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Ascent of Hollow Rock Peak on 2014-09-30

Climber: Richard Hensley

Others in Party:AtBF
----Only Party on Mountain
Date:Tuesday, September 30, 2014
Ascent Type:Successful Summit Attained
    Motorized Transport to Trailhead:Car
Peak:Hollow Rock Peak
    Location:USA-Nevada
    Elevation:5950 ft / 1813 m

Ascent Trip Report

We started just off of NV160 about 9.5 mi west of the junction with NV159. Google Earth labels it Mater Mea Pl; it's directly across from Forest Road 989; I don't think either was signed. L/L is 36 00.850'n, 115 29.991'w. Three gravel roads head out NWerly to Nerly; we started out with the right one. The road took us up a ridge, passing by a radio tower, to intersect the highest ridge in the area. There, we went right on a singletrack along the crest and over the highest point on the hike, Peak 6156. We continued SEerly along the crest, eventually getting onto the familiar cream sandstone. The route eventually became class 2 to 3, with options on the south side to avoid most anything you didn't like. We made it over to the large dark brown summit block that gives this point its name. It has a large crack going into it that is useless for climbing it. You have to climb the outside of it, and I'd call it 10-15 ft of class 4. The holds are there, but they're small, making its descent especially difficult. I definitely would not have climbed it by myself. But then again, I'm not a rock climber. But with spotters below, it wasn't too bad.
So was it a climb or a scramble? I'm gonna call it a climb, because I've done a lot of scrambling, and I have to give it some descriptor beyond that. True climbers may say if it doesn't require a rope, it's not a climb. But this was a group of 19 mostly scramblers with a lot of experience in Red Rock Canyon, but only 5 or 6 chose to make the final climb.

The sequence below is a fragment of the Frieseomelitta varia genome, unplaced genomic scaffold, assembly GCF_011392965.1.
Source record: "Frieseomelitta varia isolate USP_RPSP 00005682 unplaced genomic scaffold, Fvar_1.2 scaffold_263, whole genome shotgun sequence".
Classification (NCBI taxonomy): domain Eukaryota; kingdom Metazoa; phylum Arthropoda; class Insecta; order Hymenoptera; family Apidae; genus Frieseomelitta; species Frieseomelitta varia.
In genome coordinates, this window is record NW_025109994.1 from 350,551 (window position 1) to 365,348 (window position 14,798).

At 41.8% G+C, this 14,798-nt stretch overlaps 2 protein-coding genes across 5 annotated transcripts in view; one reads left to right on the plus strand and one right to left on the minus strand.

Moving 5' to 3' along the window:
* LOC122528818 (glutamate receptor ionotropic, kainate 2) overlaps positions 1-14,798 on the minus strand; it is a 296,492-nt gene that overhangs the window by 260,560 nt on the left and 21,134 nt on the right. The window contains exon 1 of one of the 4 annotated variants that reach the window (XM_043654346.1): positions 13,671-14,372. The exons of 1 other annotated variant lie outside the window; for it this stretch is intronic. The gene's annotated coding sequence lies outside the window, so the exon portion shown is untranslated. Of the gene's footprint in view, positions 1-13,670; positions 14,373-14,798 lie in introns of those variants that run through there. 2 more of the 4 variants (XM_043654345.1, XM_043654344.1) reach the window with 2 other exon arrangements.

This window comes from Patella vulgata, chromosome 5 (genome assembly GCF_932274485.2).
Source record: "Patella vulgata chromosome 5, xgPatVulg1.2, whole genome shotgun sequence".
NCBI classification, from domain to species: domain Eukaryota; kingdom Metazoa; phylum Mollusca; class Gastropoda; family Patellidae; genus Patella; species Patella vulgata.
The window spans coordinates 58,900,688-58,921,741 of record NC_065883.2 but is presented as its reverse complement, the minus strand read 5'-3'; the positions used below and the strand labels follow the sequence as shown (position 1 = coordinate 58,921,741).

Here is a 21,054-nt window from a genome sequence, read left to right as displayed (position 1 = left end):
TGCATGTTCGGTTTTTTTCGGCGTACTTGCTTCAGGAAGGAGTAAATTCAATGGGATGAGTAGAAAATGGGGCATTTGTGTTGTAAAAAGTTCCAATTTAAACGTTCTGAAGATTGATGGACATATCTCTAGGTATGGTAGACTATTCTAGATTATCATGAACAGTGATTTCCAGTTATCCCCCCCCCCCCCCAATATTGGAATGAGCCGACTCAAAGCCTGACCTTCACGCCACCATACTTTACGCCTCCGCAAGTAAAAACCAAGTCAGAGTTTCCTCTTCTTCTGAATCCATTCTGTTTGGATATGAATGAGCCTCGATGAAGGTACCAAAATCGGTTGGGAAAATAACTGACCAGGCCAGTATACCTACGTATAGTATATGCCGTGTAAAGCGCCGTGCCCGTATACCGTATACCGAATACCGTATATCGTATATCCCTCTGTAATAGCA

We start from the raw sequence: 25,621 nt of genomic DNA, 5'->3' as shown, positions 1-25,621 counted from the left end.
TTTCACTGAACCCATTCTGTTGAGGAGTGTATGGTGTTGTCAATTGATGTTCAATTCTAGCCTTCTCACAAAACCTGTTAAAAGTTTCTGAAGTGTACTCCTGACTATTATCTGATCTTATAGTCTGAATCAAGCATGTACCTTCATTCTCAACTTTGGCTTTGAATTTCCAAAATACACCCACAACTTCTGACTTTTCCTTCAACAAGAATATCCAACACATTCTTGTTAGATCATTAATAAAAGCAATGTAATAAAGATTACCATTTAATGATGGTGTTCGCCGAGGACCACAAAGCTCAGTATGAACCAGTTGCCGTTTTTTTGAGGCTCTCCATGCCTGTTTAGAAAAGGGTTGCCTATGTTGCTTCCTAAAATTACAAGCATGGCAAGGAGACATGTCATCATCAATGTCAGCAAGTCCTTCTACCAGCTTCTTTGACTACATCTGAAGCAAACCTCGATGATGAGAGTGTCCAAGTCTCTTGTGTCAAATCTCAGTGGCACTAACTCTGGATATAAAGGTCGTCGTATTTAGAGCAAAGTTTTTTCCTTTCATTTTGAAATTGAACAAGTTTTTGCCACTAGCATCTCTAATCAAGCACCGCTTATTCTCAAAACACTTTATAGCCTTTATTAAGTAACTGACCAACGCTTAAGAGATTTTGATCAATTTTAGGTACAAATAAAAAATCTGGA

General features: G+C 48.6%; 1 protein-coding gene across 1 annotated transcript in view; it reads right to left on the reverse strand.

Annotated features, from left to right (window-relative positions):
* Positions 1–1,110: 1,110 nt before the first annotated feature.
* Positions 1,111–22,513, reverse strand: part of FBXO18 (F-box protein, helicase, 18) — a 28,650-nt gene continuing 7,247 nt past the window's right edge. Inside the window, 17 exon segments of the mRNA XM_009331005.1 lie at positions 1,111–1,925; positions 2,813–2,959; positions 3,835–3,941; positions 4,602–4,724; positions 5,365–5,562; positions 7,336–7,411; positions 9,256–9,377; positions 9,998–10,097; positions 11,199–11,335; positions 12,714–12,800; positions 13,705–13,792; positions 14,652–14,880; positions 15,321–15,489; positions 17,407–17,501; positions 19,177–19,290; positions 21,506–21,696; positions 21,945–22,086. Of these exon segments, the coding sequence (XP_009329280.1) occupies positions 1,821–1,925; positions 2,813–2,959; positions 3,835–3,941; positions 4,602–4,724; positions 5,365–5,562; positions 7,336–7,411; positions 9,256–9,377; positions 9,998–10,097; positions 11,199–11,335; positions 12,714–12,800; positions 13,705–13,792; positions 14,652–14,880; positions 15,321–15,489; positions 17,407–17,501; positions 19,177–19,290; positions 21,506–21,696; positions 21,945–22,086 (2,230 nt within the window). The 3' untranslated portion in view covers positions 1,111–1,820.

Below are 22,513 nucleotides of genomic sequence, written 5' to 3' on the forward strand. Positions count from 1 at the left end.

On our return, the group likes to return a different way. That's the south half of my GPS track. The intent was to drop down off the crest and pick up a gravel road that switchbacks down to a powerline road. But we dropped down too early. And once headed the wrong way, group dynamics (fast scramblers bolting ahead, and non-scramblers not wanting to turn back) kept us working our way into, around, and down the first sandstone bowl. There were many ways to go, but all of them difficult for those unable to scramble over and down rocks. So it took us 95 minutes just to reach the powerline road, same as our entire ascent! Unless you're a sandstone-scrambling junkie, you don't want to follow this route.
Upon further review, here's the way we intended to go. Stay on the crest, crossing the gold band of rock, then the maroon, and over the first dark gray limestone knob. Upon dropping back down into the maroon sandstone, then turn left from the crest, but STAY IN THE MAROON around the rim of another bowl, until reaching the gravel road that switchbacks down to the powerline. Do not descend into the cream-colored sandstone.
Summary Total Data
    Total Elevation Gain:1783 ft / 542 m
    Total Elevation Loss:1792 ft / 546 m
    Round-Trip Distance:5.1 mi / 8.2 km
    Route Conditions:
Road Hike, Unmaintained Trail, Open Country, Scramble, Rock Climb
    Weather:Pleasant, Calm, Clear
Ascent Statistics
    Gain on way in:1007 ft / 306 m
        Gain Breakdown:Net: 482 ft / 147 m; Extra: 525 ft / 160m
    Loss on way in:525 ft / 160 m
    Distance:2.5 mi / 4 km
    Route:W-NW ridge
    Start Trailhead:NV160  5468 ft / 1666 m
    Time:1 Hours 35 Minutes
Descent Statistics
    Loss on way out:1267 ft / 386 m
        Loss Breakdown:Net: 491 ft / 150 m; Extra: 776 ft / 236m
    Gain on way out:776 ft / 236 m
    Distance:2.6 mi / 4.2 km
    Route:S bowl then powerline road
    End Trailhead:NV160  5459 ft / 1663 m
    Time:2 Hours 33 Minutes
GPS Data for Ascent/Trip


 GPS Waypoints - Hover or click to see name and lat/long
Peaks:  climbed and  unclimbed by Richard Hensley
Click Here for a Full Screen Map
Note: GPS Tracks may not be accurate, and may not show the best route. Do not follow this route blindly. Conditions change frequently. Use of a GPS unit in the outdoors, even with a pre-loaded track, is no substitute for experience and good judgment. Peakbagger.com accepts NO responsibility or liability from use of this data.

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